Young alums share insight into world of independent films
By Allison Thomasseau
September 22, 2011
In films such as The Pleasure of Being Robbed and Yeah, Get on My Shoulders, New York filmmakers Josh and Benny Safdie zero in on the human condition. The brothers are drawn to stories about ordinary lives, often focusing on family dynamics.
Josh Safdie (COM’07) and Benny Safdie (COM’08) will discuss their careers as independent filmmakers, screen their latest feature, Daddy Longlegs, and answer students’ questions tomorrow, September 23, at 7 p.m. in the College of Communication. The event kicks off this year’s BU Cinematheque series, a COM program that explores the work of accomplished filmmakers.
The evening will give students the opportunity “to see graduates who are making a difference in the world of film,” says Jason Hellerman (COM’12), who helped coordinate the event.
Originally titled Go Get Some Rosemary when it was screened as an official selection at the 2009 Cannes Film Festival and the 2010 Sundance Film Festival, Daddy Longlegs is the story of a somewhat irresponsible divorced father who is able to spend only a few weeks a year with his two young sons, played by real-life brothers Sage and Frey Ranaldo. The father is determined to make what little time he has with his boys as meaningful as possible.
The Safdie brothers say the film is based loosely on their own childhood, but doesn’t portray actual events. Instead, it reflects how they felt growing up, says Josh Safdie. “We weren’t interested in making a sentimental junk story from the perspective of the child, but we wanted to show the middle ground of the brutalness of adulthood and the loving nature of childhood.”
They acknowledge that the father in the film is modeled after their own dad and that they wanted to portray a man who deeply loves his children, but is incapable of being a reliable parent. “We capture this conflict of feeling and this dueling perspective,” Josh says. “We ask, how do we love, how do we forgive, and how can we forgive these eternal things?”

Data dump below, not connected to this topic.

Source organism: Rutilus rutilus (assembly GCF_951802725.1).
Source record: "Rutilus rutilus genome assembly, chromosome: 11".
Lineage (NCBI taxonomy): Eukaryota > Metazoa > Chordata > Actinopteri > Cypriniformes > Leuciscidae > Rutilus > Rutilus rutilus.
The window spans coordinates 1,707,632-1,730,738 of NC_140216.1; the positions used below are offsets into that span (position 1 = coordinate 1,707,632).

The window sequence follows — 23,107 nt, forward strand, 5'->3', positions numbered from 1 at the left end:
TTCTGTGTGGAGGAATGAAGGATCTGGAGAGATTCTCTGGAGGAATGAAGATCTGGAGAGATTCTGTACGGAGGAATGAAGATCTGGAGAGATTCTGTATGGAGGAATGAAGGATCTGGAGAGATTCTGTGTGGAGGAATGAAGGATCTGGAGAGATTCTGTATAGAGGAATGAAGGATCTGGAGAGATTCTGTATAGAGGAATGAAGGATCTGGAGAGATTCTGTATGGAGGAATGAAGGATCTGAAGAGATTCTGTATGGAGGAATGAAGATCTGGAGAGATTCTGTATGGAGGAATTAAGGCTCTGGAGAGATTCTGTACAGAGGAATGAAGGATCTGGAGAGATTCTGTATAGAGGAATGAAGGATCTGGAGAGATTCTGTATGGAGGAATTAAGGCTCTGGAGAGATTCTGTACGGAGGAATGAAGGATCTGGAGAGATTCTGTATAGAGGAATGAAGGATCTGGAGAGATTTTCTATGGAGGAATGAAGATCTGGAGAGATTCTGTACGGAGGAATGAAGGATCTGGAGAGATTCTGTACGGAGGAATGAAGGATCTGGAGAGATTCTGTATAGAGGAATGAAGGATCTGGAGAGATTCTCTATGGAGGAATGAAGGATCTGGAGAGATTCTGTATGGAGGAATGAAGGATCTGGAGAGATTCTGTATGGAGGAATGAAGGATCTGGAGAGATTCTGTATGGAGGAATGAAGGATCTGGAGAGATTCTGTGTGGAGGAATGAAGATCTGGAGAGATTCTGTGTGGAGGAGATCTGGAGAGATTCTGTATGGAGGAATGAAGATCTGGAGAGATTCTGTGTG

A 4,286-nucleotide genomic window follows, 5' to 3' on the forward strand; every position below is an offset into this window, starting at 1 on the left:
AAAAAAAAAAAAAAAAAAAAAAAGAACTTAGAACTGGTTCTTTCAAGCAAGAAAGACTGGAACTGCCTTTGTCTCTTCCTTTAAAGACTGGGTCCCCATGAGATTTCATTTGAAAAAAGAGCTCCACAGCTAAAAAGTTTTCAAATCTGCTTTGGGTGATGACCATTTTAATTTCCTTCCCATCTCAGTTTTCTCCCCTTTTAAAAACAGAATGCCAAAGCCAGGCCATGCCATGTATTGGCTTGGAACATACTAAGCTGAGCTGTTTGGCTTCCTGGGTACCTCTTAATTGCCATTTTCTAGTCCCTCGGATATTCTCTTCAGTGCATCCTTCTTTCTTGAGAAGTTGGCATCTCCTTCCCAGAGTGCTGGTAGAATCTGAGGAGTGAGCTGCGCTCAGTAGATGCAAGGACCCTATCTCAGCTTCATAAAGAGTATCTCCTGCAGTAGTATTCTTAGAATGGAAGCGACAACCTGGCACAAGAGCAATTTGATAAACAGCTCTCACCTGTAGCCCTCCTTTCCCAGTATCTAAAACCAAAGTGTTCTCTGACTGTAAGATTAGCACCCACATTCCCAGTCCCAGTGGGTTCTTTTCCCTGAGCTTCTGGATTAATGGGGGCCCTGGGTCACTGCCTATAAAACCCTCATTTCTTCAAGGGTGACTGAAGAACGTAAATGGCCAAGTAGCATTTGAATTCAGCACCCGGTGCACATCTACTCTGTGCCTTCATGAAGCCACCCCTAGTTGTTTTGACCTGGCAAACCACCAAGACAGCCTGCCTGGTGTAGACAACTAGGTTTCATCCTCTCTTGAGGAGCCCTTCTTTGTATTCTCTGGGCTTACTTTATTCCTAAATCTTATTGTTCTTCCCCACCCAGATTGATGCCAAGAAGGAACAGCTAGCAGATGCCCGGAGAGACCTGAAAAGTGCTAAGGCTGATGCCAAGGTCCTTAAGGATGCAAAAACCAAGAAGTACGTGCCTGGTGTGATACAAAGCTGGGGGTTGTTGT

As young filmmakers with a very limited budget—“cheap by Hollywood standards, but massive by our standards,” says Josh—the brothers shot the movie in just 40 days, often handling the filming and sound recording themselves. “We had a very small production, and that was important,” says Benny.
They began shooting without a completed script. They first wrote a 44-page prose story, with specific dialogue written for only a select number of scenes.
“People tend to obsess over the script,” says Benny. “We tried to keep the text alive and the story alive. We would build the dialogue in rehearsal and then shoot.”
The Safdies credit their father—who took home movies throughout their childhood—with inspiring them to pursue careers as filmmakers. They decided to make Daddy Longlegs after watching some 300 of those movies.
Daddy Longlegs has deep BU connections. The film was produced by Red Bucket Films, a production company the Safdies founded with classmates Brett Jutkiewicz (COM’06), Sam Lisenco (COM’06), Zachary Treitz (COM’07), and high school friend Alex Kalman.
“What’s special about Josh and Benny is that they’re classic, dyed-in-the-wool filmmakers,” says Paul Schneider, a COM associate professor and chair of the film and television department. “They had a very distinctive style when they were undergraduates, which is unusual. One of the things I admire about them is that they’ve stuck with that. They march to a different drummer, and that’s not easy to do.”
Schneider expects that students will have much to learn from the Safdies. “Because they’re recent graduates, students will be anxious to know how they made the transition from undergraduate film students to independent filmmakers, how they are able to secure funding for their films, and how they’re able to support themselves as filmmakers,” he says.
Josh and Benny say they are in the early stages of preparing their next feature film. Asked if they ever disagree while working together, Josh says, “We fight constantly, but we love each other enough to fight. You really understand what you stand for when you’re in an argument.”